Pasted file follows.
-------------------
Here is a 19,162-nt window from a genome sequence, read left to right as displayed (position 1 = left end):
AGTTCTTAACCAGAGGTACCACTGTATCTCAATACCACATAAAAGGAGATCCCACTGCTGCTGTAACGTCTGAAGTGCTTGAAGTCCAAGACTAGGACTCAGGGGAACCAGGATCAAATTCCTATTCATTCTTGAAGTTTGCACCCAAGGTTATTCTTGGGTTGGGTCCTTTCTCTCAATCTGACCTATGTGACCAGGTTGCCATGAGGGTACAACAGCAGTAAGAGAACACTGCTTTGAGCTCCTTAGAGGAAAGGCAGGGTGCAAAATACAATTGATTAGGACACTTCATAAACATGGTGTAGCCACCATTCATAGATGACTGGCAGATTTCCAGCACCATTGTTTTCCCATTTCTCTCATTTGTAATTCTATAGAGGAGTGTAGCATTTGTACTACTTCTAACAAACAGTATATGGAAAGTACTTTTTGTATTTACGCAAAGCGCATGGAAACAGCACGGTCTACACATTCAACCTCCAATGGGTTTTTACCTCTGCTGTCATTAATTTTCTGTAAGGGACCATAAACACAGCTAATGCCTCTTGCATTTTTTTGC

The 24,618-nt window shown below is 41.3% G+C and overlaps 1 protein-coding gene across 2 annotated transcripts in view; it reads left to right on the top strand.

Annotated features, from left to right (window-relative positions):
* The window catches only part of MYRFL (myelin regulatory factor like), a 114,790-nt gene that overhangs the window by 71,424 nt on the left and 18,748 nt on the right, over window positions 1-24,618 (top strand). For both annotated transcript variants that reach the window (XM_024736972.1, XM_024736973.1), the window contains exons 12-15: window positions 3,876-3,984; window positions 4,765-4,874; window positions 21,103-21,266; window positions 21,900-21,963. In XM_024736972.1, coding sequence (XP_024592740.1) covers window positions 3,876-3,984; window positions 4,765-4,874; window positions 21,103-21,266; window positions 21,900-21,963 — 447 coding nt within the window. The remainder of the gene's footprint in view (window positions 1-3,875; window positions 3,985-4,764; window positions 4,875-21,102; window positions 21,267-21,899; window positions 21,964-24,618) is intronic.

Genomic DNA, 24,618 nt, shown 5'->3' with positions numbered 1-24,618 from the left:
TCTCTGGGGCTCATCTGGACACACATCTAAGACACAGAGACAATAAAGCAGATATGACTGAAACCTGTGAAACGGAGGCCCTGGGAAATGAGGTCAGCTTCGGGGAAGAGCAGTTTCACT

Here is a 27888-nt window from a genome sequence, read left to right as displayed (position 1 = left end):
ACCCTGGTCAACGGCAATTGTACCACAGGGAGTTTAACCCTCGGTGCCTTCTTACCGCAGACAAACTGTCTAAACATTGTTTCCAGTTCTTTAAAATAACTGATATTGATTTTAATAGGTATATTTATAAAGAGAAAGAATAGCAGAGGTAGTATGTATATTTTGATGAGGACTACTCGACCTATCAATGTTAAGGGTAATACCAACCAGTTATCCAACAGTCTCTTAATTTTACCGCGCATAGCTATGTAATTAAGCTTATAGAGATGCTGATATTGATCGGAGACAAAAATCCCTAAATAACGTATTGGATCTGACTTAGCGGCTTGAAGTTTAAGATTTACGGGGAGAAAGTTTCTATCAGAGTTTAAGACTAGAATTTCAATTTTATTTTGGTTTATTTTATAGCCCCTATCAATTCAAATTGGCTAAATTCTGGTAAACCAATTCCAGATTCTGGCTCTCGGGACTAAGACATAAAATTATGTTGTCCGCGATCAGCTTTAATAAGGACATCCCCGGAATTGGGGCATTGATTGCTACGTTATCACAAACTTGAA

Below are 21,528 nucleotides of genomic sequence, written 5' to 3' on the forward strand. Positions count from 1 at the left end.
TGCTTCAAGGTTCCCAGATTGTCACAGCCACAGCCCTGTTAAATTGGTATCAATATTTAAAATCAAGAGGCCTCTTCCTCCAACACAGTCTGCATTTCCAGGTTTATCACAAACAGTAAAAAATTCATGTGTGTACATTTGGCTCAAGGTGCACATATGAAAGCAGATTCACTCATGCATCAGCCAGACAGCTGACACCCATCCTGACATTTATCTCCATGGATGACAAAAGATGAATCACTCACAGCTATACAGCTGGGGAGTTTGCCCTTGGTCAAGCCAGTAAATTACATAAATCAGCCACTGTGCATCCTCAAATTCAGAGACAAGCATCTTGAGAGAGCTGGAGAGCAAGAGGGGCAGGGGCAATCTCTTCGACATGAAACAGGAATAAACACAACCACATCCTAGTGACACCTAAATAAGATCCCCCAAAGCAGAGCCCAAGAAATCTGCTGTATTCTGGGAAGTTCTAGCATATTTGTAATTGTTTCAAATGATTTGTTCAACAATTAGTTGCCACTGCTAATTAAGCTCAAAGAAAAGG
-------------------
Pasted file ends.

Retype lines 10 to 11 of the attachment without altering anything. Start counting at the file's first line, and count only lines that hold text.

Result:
Below are 21,528 nucleotides of genomic sequence, written 5' to 3' on the forward strand. Positions count from 1 at the left end.
TGCTTCAAGGTTCCCAGATTGTCACAGCCACAGCCCTGTTAAATTGGTATCAATATTTAAAATCAAGAGGCCTCTTCCTCCAACACAGTCTGCATTTCCAGGTTTATCACAAACAGTAAAAAATTCATGTGTGTACATTTGGCTCAAGGTGCACATATGAAAGCAGATTCACTCATGCATCAGCCAGACAGCTGACACCCATCCTGACATTTATCTCCATGGATGACAAAAGATGAATCACTCACAGCTATACAGCTGGGGAGTTTGCCCTTGGTCAAGCCAGTAAATTACATAAATCAGCCACTGTGCATCCTCAAATTCAGAGACAAGCATCTTGAGAGAGCTGGAGAGCAAGAGGGGCAGGGGCAATCTCTTCGACATGAAACAGGAATAAACACAACCACATCCTAGTGACACCTAAATAAGATCCCCCAAAGCAGAGCCCAAGAAATCTGCTGTATTCTGGGAAGTTCTAGCATATTTGTAATTGTTTCAAATGATTTGTTCAACAATTAGTTGCCACTGCTAATTAAGCTCAAAGAAAAGG